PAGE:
Helping New Haven Children Lose Weight
Children in New Haven and throughout the United States are getting heavier. Too much weight gain can bring health problems in early adulthood. The Bright Bodies program focuses on
empowering the family to improve their health by teaching skills for smart eating and increased activity.
The study compared whether a family-based weight management program was better in lowering overweight children’s body mass index (BMI) than regular care at a health clinic. Overweight children ages 8 to 16 years old of mixed ethnic groups were recruited from the New Haven area. Families in the Bright Bodies program attended nutrition and exercise sessions together.
After one year, health improved for the children who participated in the Bright Bodies program, but worsened among children who
received regular care.
- Bright Bodies children maintained their weight and decreased their BMI, body fat (-8 pounds of fat), cholesterol and insulin.
- Those in traditional care gained weight (+17 pounds), increased their BMI, body fat (+12 pounds of fat), cholesterol and insulin.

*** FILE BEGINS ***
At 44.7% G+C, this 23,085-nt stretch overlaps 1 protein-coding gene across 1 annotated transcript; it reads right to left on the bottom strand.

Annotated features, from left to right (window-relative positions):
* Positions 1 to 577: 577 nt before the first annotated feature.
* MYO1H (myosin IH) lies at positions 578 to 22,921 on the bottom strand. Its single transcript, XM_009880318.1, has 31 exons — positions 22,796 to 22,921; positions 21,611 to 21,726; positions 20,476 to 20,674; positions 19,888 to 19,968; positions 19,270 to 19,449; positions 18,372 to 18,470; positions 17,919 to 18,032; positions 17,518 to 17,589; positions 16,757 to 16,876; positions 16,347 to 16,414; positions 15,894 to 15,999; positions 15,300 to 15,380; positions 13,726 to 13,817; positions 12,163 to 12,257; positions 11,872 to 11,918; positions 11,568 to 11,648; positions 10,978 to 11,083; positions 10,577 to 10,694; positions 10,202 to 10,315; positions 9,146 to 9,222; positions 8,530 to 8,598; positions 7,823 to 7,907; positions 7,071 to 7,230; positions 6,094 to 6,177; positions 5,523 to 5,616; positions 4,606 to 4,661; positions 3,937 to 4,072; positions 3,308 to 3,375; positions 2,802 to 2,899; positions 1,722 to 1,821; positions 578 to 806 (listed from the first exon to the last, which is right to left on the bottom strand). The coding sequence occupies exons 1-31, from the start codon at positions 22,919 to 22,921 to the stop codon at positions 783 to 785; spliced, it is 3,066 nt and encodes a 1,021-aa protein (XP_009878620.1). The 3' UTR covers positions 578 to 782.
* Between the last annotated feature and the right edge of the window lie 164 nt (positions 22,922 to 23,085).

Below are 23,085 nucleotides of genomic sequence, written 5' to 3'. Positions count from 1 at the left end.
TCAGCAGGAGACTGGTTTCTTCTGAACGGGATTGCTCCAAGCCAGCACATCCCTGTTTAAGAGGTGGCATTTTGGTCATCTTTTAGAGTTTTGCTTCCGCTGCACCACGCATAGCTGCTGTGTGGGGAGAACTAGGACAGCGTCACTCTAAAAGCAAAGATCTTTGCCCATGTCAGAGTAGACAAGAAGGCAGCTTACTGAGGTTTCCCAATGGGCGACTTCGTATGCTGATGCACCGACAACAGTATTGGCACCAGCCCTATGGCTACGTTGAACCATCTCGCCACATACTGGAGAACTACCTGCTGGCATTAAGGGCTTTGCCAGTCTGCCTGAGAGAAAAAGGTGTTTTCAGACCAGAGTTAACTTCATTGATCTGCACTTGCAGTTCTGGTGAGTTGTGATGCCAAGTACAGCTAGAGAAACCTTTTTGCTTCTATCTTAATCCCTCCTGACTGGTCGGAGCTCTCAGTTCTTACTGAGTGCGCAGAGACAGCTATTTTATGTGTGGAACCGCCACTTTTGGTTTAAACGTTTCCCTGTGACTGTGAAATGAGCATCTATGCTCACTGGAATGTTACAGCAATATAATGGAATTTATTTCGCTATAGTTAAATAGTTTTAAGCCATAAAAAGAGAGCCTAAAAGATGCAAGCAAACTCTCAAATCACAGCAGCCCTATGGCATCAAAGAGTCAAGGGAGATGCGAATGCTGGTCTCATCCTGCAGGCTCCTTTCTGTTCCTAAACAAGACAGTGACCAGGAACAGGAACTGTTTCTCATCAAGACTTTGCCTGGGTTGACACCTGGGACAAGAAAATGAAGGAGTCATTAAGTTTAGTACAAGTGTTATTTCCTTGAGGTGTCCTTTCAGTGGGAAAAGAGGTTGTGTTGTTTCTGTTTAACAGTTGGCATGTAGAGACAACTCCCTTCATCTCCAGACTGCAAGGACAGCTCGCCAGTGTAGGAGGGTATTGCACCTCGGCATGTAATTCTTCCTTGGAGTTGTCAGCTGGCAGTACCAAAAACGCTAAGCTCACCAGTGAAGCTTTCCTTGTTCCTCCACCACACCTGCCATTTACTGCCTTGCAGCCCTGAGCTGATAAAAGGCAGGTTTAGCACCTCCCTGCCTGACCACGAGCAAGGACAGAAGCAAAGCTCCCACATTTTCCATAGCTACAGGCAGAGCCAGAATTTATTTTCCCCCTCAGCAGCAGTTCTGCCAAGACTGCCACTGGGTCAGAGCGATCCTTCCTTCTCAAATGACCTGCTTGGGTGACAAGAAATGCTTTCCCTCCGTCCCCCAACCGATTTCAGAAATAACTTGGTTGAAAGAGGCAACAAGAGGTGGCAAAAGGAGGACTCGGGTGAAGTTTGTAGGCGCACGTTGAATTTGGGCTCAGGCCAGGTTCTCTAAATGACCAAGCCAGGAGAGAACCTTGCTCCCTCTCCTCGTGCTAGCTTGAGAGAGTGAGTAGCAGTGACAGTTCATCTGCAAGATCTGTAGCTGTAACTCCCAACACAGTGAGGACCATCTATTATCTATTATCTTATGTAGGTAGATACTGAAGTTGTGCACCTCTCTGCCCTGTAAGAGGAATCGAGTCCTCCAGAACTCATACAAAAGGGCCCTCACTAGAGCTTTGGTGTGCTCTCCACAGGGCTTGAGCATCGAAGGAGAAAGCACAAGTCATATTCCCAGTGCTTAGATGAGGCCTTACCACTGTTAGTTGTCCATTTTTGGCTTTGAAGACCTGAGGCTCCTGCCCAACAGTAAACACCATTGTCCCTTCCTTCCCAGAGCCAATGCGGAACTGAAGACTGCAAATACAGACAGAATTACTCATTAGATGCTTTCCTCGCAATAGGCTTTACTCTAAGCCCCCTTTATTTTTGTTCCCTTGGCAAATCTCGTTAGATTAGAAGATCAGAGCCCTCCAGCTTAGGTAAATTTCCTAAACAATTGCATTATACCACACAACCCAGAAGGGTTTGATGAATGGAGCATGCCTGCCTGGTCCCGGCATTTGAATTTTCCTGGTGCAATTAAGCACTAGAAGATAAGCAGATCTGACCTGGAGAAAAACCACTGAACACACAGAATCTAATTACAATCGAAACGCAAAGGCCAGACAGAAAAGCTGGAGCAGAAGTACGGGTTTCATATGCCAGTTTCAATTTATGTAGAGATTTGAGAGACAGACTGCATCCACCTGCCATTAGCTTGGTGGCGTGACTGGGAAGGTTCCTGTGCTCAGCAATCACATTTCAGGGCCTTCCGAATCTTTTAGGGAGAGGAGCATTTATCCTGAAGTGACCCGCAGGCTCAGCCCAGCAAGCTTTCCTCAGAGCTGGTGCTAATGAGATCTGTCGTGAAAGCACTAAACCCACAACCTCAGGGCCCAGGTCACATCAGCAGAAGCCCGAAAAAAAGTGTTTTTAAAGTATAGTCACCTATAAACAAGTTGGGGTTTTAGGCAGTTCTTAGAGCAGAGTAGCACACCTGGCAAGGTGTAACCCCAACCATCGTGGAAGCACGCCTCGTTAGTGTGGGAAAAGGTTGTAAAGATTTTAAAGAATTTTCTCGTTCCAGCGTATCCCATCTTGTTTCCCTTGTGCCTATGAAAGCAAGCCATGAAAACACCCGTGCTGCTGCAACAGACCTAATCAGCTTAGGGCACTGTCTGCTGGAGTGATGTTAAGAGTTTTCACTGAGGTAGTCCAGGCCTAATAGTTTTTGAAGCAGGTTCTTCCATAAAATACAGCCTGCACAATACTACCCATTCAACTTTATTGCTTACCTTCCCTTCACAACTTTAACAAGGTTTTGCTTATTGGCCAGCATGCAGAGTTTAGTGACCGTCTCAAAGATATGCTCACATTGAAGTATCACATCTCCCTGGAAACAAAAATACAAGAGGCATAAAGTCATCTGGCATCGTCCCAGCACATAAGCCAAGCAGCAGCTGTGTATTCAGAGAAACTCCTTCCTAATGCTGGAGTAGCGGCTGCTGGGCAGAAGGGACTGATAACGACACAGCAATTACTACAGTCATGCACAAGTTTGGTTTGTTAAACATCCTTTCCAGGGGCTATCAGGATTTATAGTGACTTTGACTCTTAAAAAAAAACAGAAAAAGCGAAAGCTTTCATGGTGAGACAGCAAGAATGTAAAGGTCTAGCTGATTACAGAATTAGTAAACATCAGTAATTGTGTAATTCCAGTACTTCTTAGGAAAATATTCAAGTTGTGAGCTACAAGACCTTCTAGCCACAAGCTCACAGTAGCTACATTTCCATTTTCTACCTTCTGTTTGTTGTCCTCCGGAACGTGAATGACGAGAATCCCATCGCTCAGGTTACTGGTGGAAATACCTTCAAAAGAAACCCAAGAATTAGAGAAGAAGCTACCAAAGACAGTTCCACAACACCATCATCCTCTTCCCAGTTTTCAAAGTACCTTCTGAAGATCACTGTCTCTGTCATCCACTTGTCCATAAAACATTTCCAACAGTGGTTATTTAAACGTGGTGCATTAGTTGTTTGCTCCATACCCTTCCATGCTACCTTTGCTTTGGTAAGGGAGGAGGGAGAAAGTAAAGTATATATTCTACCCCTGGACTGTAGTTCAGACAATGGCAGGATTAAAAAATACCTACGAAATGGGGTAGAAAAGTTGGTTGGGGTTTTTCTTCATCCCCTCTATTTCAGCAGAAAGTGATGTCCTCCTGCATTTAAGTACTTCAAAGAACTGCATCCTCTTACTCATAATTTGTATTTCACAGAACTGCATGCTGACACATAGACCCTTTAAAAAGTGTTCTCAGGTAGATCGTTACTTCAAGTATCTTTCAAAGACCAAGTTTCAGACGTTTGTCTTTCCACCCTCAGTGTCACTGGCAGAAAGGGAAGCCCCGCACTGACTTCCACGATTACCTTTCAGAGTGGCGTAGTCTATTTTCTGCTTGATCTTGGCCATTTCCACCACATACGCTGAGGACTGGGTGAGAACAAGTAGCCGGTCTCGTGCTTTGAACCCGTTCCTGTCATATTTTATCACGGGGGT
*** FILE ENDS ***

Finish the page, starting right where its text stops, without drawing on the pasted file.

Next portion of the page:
Weight management programs that involve both parents and children help children to decrease body fat and reduce health problems related to being overweight.
Body mass index (BMI) measures body fat based on height and weight and determines if a person is considered normal weight, overweight or obese.
Insulin is a natural hormone made by the pancreas organ. Insulin controls the level of the sugar (or glucose) in the blood and helps cells use this sugar for energy. Cells can’t use glucose without insulin.
Source: Savoye M, Shaw M, Dziura J, Tamborlane W, Rose P, Guandalini C, Goldberg-Gell R, Burgert T, Cali A, Weis R, Caprio, S. Effects of a Weight Management Program on Body Composition and Metabolic Parameters in Overweight Children. Journal of the American Medical Association (2007); Vol 297: pp. 2697-2704.